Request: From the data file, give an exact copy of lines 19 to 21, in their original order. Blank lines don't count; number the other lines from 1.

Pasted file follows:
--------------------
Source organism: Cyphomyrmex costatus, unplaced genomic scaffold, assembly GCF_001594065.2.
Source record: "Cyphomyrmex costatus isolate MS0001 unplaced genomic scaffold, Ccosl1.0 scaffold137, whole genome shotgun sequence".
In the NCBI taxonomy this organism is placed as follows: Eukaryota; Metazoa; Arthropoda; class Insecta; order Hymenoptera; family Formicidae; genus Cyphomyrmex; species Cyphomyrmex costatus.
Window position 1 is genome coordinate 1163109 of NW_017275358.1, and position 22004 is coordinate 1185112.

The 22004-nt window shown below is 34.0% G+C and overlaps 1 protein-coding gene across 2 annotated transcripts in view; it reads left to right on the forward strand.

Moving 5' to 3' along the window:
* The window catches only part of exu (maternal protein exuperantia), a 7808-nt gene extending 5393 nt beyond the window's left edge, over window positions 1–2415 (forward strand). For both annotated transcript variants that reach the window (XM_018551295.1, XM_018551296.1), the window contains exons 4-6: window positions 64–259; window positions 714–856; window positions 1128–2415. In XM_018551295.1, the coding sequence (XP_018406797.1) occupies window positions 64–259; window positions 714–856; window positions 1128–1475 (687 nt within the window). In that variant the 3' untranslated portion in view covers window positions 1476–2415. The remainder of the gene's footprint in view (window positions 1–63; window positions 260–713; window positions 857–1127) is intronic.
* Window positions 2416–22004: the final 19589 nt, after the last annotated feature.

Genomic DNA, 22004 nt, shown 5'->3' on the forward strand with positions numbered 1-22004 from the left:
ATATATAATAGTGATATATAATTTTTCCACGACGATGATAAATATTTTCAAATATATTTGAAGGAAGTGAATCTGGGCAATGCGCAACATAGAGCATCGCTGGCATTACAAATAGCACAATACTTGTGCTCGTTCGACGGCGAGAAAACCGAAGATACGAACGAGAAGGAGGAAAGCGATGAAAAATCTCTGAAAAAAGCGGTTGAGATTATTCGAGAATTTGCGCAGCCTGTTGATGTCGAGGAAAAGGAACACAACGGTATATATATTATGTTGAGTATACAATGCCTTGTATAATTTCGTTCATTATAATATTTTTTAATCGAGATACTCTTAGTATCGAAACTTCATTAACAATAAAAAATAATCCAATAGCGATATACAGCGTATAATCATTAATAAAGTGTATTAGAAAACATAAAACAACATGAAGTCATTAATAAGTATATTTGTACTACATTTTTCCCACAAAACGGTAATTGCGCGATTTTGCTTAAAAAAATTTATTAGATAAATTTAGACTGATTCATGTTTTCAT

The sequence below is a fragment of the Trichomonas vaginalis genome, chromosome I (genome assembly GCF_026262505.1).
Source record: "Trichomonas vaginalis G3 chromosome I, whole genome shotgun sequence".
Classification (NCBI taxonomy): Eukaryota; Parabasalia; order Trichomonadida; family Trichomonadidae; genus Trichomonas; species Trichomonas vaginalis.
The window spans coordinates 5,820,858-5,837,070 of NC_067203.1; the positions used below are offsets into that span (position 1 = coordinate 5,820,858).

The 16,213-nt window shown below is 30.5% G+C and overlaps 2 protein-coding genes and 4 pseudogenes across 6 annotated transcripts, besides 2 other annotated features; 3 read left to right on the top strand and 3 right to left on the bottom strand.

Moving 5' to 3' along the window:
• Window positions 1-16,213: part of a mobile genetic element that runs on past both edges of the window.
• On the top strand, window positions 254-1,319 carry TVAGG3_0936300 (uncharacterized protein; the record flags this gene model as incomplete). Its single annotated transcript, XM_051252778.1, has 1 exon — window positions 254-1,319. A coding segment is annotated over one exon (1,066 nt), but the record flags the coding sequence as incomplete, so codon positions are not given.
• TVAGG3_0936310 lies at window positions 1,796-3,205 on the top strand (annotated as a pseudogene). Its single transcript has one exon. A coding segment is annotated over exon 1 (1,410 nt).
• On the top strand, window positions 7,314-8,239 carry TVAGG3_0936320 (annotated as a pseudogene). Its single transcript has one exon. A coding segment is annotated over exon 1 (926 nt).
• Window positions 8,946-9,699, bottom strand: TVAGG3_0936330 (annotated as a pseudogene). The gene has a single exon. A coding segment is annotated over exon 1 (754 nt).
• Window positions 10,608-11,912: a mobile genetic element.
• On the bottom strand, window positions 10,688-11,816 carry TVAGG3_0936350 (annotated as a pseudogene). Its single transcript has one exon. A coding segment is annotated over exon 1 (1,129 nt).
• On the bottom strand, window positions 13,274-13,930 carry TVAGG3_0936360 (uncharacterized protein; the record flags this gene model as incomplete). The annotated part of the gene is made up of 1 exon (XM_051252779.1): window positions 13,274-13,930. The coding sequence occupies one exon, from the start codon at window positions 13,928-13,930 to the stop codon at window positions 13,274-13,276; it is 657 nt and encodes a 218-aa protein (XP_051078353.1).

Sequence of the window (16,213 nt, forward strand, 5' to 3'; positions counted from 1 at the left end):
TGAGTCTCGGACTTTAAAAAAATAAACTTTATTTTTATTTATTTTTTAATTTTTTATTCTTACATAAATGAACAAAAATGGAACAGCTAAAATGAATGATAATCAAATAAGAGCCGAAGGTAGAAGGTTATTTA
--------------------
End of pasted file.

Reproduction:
• TVAGG3_0936310 lies at window positions 1,796-3,205 on the top strand (annotated as a pseudogene). Its single transcript has one exon. A coding segment is annotated over exon 1 (1,410 nt).
• On the top strand, window positions 7,314-8,239 carry TVAGG3_0936320 (annotated as a pseudogene). Its single transcript has one exon. A coding segment is annotated over exon 1 (926 nt).
• Window positions 8,946-9,699, bottom strand: TVAGG3_0936330 (annotated as a pseudogene). The gene has a single exon. A coding segment is annotated over exon 1 (754 nt).